Staunton, March 13 – The secret of the coexistence of Vladimir Putin and the Russian population is that they have entirely different interests and don’t care about what the other is doing as long as it doesn’t directly affect them, Sergey Shelin says. But if they were ever to intersect, the consequences could be serious.
There are obvious reasons for the indifference of the population, the Rosbalt commentator says. “It is impossible to destroy democracy when it doesn’t exist,” and therefore the amendments to the constitution don’t strike most Russians as worth their attention. And no one thought Putin was going to leave office (rosbalt.ru/blogs/2020/03/13/1832634.html).
“Is an outburst of dissatisfaction among the citizenry possible? he asks rhetorically. “Completely, but only if its current interests and expectations are affected.” If the epidemic spreads, if prices jump, and if the government plays games with the indexing of key benefits, the people would head to the streets. But today “there are no causes for such a development.”
Not only does the Putin regime have the resources to deal with the situation, but Putin himself, on the basis of the pension age debacle if no other, recognizes how dangerous it could be for him to take such actions. Moreover and perhaps decisive in this case, the Kremlin leader isn’t especially interested in or focused on such issues.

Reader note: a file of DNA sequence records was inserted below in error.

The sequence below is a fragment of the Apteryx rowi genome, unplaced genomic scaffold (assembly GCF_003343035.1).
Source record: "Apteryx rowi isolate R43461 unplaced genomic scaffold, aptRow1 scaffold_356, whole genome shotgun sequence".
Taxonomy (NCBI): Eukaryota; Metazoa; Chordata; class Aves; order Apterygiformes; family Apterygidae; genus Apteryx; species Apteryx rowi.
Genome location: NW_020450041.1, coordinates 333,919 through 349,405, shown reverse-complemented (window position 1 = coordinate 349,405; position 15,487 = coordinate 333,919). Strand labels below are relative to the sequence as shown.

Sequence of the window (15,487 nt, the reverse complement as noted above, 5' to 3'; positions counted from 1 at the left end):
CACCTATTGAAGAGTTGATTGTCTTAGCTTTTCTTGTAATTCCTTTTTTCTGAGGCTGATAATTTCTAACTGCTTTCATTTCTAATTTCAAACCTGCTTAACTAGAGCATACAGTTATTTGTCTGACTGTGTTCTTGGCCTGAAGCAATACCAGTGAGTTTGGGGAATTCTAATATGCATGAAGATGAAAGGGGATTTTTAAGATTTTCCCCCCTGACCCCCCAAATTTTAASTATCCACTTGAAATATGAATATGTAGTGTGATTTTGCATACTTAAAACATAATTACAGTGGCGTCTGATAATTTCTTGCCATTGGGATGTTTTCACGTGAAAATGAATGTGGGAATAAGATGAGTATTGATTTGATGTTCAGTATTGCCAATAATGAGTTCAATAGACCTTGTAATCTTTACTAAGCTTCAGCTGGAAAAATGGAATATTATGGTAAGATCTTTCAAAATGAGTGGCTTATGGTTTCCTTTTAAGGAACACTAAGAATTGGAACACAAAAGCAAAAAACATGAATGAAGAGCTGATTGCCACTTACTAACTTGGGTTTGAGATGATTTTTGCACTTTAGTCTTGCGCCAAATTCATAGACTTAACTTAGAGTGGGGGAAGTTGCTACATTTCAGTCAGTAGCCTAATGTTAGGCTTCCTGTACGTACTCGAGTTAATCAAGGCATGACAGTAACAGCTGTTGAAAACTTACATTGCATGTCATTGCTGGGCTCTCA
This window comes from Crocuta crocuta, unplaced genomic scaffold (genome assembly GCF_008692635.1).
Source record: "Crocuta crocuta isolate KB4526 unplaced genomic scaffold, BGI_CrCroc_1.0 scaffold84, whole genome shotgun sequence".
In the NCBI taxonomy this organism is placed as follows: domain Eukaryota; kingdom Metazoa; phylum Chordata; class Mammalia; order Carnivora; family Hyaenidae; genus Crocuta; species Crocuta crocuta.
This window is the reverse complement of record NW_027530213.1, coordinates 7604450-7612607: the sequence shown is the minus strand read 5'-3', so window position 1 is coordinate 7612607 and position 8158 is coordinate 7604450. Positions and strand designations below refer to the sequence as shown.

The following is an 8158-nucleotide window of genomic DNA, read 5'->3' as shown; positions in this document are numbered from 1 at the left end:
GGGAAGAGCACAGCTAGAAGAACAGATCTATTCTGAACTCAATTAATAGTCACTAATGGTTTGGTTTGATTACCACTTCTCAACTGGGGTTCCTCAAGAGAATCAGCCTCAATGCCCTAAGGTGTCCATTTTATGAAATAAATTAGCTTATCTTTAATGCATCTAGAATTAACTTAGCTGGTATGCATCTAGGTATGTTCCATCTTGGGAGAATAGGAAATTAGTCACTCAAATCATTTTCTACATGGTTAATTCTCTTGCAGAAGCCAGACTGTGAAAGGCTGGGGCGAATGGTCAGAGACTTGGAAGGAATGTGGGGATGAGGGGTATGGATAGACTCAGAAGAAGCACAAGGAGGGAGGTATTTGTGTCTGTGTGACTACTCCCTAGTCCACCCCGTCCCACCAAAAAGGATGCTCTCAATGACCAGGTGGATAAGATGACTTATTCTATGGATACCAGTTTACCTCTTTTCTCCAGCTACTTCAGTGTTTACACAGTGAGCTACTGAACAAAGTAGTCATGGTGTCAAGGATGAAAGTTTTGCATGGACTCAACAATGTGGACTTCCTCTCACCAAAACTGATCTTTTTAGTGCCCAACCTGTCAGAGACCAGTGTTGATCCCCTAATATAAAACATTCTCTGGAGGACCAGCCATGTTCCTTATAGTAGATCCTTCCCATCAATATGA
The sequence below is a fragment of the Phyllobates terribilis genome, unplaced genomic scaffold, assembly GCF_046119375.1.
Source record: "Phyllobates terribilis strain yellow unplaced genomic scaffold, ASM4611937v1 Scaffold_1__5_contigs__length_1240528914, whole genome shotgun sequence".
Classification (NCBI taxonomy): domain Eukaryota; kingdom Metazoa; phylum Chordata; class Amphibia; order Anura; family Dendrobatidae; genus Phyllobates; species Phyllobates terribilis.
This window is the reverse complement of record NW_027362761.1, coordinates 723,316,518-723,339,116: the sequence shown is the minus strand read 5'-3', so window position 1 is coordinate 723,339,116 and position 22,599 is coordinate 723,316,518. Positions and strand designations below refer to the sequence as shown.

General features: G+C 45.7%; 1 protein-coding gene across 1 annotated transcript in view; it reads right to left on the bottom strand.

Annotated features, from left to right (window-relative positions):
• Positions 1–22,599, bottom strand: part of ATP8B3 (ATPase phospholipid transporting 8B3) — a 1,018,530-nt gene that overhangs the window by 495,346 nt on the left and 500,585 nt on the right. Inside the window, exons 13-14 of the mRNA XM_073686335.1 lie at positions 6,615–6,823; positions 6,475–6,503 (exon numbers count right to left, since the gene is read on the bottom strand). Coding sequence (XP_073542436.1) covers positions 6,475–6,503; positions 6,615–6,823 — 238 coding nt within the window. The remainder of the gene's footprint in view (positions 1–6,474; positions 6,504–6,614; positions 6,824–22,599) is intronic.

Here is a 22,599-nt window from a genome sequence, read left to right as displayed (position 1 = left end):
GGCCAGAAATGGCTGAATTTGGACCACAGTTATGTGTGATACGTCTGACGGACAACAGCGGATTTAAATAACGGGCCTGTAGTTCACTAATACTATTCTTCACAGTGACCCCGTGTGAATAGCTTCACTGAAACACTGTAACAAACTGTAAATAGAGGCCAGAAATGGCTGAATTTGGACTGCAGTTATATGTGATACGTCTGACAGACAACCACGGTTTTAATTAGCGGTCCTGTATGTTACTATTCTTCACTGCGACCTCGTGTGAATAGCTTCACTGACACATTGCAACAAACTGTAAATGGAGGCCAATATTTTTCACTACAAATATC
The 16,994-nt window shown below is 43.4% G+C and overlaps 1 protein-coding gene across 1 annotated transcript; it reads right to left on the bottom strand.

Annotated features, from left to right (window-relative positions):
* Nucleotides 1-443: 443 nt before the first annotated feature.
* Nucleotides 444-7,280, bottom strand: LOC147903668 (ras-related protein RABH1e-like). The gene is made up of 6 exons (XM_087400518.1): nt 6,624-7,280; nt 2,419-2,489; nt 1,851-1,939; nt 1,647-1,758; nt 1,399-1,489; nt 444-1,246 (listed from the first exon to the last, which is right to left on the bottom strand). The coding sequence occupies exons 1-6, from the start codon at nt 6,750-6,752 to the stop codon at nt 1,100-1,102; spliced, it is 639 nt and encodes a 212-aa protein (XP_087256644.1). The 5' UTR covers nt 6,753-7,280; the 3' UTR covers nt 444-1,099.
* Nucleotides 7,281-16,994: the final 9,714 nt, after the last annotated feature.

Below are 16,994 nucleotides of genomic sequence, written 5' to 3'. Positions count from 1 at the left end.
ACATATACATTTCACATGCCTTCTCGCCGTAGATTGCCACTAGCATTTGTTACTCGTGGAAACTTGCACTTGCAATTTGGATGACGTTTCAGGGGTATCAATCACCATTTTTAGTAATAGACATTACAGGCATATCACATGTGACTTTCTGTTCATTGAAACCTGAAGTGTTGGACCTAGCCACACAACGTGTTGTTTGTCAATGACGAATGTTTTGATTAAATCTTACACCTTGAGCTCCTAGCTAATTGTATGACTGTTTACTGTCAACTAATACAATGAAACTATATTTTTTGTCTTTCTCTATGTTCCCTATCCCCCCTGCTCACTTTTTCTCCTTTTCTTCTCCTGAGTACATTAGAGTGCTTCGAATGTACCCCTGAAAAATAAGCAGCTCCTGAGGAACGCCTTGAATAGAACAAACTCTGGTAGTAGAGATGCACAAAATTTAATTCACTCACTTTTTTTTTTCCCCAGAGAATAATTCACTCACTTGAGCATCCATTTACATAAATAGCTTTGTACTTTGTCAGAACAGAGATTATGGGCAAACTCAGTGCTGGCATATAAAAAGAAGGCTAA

He has continued to focus on foreign policy and especially the fighting in Syria, issues polls show that are of little concern to the Russian people, at least at present. And when there are reports about his supposed attention to issues of popular concern, they are almost always pro forma rather than real, Shelin suggests.
That pattern allows for the conclusion that “the circle of reflections and sphere of interests of the head of Russia simply does not intersect with the interests and thoughts of the ordinary Russian,” the commentator continues. They live in different worlds, and that may allow them to continue to coexist with one another.